The Latin American Studies Concentration hosted its first Mate Monday of Fall 2019 on September 16th. Over twenty students and members of faculty gathered to get to know each other, enjoy some yerba mate (served both in the traditional, communal manner as well as in individual tea bags!), and chat about a pressing issue: the current environmental crisis in the Amazon.
Most of the group had already seen the headlines from recent weeks: the Amazon is on fire. These fires, in a tropical rain forest not prone to natural wildfires, have rapidly spread in the last year. Although thousands of miles away, this development is a matter of global significance and so important to our community. The Amazon region is home to both an amazing diversity of flora and fauna as well as hundreds of indigenous communities. The forest also produces oxygen and sequesters atmospheric carbon, giving it an important role in regulating the global environment. The problem is, then, clear and urgent. Yet the cause of the problem and our responsibility to resolve it are complicated.
As a group, we explored the complex economic and political questions that the problem raises. Dr. Peregoy, from the College of Business, and Dr. Muñoz-Solano, from the Modern Languages Department, provided important political, economic, and social context for the crisis. We talked about the role of slash-and-burn agriculture, wildcat mining, the state of Brazilian democracy, and President Jair Bolsonaro’s policies of deregulation. Eventually, we came to the crux of the question: to whom do the lands and resources in the Amazon belong? Who is responsible for them? Who gets to determine how we manage them?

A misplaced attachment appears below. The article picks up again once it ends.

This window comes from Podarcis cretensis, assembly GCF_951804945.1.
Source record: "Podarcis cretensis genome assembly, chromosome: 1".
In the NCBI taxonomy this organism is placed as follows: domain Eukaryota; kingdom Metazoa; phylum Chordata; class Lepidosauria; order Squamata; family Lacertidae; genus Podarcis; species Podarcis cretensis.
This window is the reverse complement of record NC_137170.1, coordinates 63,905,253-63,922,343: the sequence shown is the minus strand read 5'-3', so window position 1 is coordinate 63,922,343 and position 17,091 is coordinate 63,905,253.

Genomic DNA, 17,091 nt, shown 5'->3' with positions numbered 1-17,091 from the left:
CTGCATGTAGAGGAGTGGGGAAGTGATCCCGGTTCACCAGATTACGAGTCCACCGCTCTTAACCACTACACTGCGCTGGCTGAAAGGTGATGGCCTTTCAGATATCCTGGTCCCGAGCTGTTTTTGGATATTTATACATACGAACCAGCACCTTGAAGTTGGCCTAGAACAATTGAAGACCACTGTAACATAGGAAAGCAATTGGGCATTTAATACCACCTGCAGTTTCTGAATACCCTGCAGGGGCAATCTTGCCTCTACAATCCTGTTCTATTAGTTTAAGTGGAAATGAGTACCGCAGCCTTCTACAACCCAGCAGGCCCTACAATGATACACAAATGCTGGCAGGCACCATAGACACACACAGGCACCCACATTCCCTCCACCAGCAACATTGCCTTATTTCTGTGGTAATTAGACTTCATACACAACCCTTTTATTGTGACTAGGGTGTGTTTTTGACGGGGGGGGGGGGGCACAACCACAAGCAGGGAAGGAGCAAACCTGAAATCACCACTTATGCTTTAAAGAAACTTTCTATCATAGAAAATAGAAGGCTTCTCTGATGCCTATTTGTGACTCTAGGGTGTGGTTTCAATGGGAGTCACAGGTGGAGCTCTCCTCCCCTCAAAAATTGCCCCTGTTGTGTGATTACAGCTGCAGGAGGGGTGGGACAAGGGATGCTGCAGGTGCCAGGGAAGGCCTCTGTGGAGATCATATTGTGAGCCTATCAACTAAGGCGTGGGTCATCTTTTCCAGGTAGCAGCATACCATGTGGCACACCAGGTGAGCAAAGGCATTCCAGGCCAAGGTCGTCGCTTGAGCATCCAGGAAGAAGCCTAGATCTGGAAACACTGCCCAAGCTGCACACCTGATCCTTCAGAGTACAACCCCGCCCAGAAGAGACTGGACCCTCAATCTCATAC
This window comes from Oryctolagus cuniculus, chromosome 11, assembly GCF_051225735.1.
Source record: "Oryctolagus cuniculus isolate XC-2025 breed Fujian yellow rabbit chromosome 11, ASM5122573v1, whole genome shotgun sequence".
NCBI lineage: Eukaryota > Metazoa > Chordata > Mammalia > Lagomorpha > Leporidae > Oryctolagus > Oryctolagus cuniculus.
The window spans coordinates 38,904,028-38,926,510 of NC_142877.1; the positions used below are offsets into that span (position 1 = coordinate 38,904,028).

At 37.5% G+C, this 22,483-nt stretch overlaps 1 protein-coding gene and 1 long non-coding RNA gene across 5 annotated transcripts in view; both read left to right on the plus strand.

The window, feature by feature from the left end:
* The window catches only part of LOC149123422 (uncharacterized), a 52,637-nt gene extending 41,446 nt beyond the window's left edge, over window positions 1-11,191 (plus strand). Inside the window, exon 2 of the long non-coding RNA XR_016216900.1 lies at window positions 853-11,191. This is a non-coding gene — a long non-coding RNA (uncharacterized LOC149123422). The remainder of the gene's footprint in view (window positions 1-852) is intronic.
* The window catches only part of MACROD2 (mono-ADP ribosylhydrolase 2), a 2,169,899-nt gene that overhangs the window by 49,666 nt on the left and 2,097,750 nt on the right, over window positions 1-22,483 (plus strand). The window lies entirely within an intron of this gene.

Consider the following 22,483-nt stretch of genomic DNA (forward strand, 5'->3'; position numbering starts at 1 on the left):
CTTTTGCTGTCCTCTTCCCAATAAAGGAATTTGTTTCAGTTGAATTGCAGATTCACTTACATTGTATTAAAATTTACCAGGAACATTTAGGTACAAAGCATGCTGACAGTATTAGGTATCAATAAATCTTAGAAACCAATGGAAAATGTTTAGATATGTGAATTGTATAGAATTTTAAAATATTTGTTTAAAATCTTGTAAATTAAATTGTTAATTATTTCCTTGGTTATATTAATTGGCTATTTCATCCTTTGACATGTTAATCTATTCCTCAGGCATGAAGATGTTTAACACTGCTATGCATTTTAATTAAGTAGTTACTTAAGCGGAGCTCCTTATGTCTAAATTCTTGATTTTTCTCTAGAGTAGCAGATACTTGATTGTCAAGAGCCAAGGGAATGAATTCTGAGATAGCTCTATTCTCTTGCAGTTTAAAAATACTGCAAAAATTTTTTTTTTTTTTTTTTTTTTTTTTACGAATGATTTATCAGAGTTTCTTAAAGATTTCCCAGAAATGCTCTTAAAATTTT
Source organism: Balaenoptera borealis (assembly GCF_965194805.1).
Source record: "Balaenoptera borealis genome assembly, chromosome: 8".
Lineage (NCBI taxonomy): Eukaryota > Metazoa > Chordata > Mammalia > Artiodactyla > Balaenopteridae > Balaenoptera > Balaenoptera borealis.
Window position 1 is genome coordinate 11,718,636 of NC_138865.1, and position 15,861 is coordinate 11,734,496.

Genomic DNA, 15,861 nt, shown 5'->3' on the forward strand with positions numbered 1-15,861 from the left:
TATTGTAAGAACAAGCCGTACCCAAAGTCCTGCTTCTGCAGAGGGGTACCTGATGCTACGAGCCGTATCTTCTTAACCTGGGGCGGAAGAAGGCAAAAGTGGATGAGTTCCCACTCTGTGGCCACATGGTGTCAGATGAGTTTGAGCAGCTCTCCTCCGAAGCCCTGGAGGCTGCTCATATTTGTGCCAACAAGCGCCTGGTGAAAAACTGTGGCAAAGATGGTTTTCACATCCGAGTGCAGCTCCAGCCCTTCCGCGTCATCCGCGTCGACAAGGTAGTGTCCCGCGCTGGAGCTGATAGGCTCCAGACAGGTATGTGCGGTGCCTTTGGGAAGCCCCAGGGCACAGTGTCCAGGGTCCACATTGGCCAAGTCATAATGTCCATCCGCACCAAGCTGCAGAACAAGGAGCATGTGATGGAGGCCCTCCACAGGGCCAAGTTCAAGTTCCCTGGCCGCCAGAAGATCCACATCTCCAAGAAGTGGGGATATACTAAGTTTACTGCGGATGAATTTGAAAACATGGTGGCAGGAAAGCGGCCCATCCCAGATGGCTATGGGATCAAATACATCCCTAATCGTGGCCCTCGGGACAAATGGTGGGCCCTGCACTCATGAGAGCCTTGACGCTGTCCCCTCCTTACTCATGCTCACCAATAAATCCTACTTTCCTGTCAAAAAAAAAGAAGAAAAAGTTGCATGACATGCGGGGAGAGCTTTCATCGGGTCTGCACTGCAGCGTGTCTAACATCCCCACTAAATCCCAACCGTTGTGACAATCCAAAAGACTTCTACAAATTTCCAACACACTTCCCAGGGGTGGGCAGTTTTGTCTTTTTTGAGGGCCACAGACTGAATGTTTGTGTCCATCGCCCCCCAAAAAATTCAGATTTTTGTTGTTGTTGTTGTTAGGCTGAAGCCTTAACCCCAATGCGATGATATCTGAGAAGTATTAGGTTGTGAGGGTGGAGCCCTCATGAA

Pope Francis’s 2015 encyclical, Laudato Si, helped to point us toward some interesting discussion of these questions. The principles of the common home, stewardship, subsidiarity, and solidarity challenged the easy dichotomy of national sovereignty and global governance. The group brought in concepts from multiple disciplines to engage these big questions, referring to a range of perspectives, from Lockean theory to the “Carter Doctrine” to Quadragesimo Anno.
Our discussions ran right up to the end of our time together, and conversations continued to flow as we tidied up. We hope that these will continue and expand to other groups on campus, striving to answer Pope Francis’s call for an inclusive conversation on the future of our “common home.”
The next Mate Monday will take place on October 7th from 4-5PM in the Gorman Faculty Lounge. The topic of discussion will be announced shortly. All are welcome to join us – feel free to drop in whenever you can for as long as you can!